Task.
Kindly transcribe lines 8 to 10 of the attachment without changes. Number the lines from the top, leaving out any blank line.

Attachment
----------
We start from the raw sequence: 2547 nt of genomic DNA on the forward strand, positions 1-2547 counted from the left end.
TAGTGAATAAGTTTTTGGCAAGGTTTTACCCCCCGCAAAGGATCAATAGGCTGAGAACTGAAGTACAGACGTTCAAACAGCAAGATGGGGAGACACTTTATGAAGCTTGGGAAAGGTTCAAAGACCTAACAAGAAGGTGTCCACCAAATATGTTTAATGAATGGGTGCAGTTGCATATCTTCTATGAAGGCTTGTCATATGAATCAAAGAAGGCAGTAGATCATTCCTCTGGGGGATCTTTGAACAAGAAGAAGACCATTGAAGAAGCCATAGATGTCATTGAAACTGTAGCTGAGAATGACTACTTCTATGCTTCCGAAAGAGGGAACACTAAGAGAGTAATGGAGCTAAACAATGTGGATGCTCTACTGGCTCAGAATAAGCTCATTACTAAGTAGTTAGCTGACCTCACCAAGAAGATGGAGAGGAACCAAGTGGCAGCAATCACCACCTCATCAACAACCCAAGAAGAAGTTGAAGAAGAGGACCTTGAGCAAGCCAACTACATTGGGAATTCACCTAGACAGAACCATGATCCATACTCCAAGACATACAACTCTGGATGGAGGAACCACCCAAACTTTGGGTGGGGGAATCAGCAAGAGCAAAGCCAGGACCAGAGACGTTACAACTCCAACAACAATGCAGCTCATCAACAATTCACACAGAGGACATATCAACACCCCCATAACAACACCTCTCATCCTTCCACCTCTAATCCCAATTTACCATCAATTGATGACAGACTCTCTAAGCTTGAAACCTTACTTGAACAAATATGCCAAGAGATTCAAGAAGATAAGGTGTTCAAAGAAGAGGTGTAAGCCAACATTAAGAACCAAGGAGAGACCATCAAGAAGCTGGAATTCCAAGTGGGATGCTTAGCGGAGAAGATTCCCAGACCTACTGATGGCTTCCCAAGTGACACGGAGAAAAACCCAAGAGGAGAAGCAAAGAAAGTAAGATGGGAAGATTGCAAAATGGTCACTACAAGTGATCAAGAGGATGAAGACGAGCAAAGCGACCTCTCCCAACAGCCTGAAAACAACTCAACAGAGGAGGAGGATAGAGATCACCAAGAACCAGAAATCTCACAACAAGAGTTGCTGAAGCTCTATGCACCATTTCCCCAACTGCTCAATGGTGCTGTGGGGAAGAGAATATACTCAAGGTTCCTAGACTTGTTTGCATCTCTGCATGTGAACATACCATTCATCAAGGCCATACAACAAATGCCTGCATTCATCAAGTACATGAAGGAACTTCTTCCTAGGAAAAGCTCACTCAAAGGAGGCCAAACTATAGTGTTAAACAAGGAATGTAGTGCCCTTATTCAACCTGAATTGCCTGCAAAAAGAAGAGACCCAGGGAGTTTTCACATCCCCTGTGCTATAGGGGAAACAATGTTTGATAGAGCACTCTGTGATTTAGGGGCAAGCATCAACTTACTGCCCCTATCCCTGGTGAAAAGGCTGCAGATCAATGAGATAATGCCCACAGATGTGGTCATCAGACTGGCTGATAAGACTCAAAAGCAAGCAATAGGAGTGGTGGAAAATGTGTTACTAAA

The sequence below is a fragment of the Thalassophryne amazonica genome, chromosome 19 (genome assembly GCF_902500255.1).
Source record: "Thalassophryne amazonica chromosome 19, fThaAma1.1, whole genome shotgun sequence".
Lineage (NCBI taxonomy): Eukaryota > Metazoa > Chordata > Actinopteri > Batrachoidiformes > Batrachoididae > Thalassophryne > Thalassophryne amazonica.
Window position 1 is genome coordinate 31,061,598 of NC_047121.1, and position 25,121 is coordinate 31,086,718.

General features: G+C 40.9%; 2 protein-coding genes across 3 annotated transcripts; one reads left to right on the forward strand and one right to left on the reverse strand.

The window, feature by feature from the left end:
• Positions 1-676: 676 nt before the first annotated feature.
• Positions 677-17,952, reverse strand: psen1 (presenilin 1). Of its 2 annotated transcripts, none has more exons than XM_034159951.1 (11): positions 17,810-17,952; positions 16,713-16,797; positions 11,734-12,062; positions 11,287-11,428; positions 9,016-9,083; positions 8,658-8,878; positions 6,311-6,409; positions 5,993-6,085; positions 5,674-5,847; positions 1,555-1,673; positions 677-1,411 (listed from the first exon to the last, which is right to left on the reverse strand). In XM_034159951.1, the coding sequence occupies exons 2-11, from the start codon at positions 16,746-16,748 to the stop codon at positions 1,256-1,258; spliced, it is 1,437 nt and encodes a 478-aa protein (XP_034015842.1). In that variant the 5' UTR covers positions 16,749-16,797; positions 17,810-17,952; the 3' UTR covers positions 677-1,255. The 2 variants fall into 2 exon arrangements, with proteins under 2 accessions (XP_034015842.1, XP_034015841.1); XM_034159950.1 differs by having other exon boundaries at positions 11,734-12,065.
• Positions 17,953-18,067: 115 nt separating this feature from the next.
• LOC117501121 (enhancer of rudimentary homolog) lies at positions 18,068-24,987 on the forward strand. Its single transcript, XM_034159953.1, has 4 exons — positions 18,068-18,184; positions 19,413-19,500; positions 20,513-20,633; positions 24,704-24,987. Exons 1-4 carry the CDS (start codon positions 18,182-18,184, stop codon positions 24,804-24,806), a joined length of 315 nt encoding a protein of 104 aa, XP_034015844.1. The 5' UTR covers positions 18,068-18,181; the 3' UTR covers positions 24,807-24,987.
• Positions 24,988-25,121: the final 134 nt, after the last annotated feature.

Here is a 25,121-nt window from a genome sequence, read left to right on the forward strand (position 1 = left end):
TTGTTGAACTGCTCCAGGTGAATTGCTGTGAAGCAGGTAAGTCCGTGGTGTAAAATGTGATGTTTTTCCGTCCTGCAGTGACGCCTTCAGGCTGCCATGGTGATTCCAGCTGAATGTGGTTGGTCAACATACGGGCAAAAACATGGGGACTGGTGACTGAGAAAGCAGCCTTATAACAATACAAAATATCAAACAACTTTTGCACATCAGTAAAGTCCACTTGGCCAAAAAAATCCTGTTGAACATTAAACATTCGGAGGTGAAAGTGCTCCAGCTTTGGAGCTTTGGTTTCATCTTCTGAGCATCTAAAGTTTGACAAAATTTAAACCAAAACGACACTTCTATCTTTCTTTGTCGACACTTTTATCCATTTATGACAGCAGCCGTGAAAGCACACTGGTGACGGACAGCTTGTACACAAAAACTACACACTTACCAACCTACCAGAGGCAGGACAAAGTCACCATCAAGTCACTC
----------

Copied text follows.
The window, feature by feature from the left end:
• Positions 1-676: 676 nt before the first annotated feature.
• Positions 677-17,952, reverse strand: psen1 (presenilin 1). Of its 2 annotated transcripts, none has more exons than XM_034159951.1 (11): positions 17,810-17,952; positions 16,713-16,797; positions 11,734-12,062; positions 11,287-11,428; positions 9,016-9,083; positions 8,658-8,878; positions 6,311-6,409; positions 5,993-6,085; positions 5,674-5,847; positions 1,555-1,673; positions 677-1,411 (listed from the first exon to the last, which is right to left on the reverse strand). In XM_034159951.1, the coding sequence occupies exons 2-11, from the start codon at positions 16,746-16,748 to the stop codon at positions 1,256-1,258; spliced, it is 1,437 nt and encodes a 478-aa protein (XP_034015842.1). In that variant the 5' UTR covers positions 16,749-16,797; positions 17,810-17,952; the 3' UTR covers positions 677-1,255. The 2 variants fall into 2 exon arrangements, with proteins under 2 accessions (XP_034015842.1, XP_034015841.1); XM_034159950.1 differs by having other exon boundaries at positions 11,734-12,065.